Comparing and Contrasting the works of William Faulkner

Introduction

William Faulkner was an American novelist who was known for writing mysterious works of literature. Some might would say that his literary works were somewhat “disturbing.” Family and community were always important aspects that Faulkner tried to incorporate into his literature. Faulkner’s, A Rose for Emily and Barn Burning focus on the protection of family and community over loyalty to the law.

Barn Burning

In 1939, William Faulkner published his short story, Barn Burning. This story is about a young colonel boy whose father, Mr. Snopes was a mass arsonist. He sets the barn of another townsman on fire for demanding money from him. The young colonel, Sartoris is called to testify against his father, which is expecting him to lie. When convicted, the judge demands the Snopes family to leave town. The family moves to the farm of Major de Spain, as his farm tenants. Mr. Snopes tracks horse manure on the expensive rug of the owner’s home. Major de Spain demands that Mr. Snopes be charged an additional twenty bushels of corn until he pays off the lavish rug. This angers Mr. Snopes into burning the barn of the wealthy land owner. With Sartoris’s attempt to warn the land owner failing, he flees for the woods and never looks back.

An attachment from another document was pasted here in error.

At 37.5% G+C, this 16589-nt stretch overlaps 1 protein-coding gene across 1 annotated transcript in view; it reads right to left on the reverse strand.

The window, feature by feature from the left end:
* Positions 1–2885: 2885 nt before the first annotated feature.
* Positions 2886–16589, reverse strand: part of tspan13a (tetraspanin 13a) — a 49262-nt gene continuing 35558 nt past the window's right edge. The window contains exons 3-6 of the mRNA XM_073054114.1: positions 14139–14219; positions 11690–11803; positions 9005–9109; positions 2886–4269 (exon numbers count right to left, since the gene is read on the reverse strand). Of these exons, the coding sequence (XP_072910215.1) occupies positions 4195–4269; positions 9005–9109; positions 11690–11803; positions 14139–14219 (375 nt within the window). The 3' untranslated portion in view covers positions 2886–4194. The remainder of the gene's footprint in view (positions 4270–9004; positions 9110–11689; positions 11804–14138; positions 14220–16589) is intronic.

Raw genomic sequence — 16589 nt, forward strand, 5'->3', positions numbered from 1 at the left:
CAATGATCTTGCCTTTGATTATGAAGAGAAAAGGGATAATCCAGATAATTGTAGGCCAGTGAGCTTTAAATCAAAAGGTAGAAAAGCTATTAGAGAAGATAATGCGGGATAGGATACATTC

Themes in A Rose for Emily

A Rose for Emily contains certain themes, such as: tradition verses change, and the power of death. The town of Jefferson is faced with a problem. The town is ready to take on a more modern future for themselves, but town tradition seems to be in the way of that. Emily Grierson herself is a tradition in the community of Jefferson. Even though her town and community makes changes overtime, she continues to stay true to her real self. The kidnapping of her lover and her attic chamber are representations of Emily trying to prevent change, but a human’s life is the cost of these actions.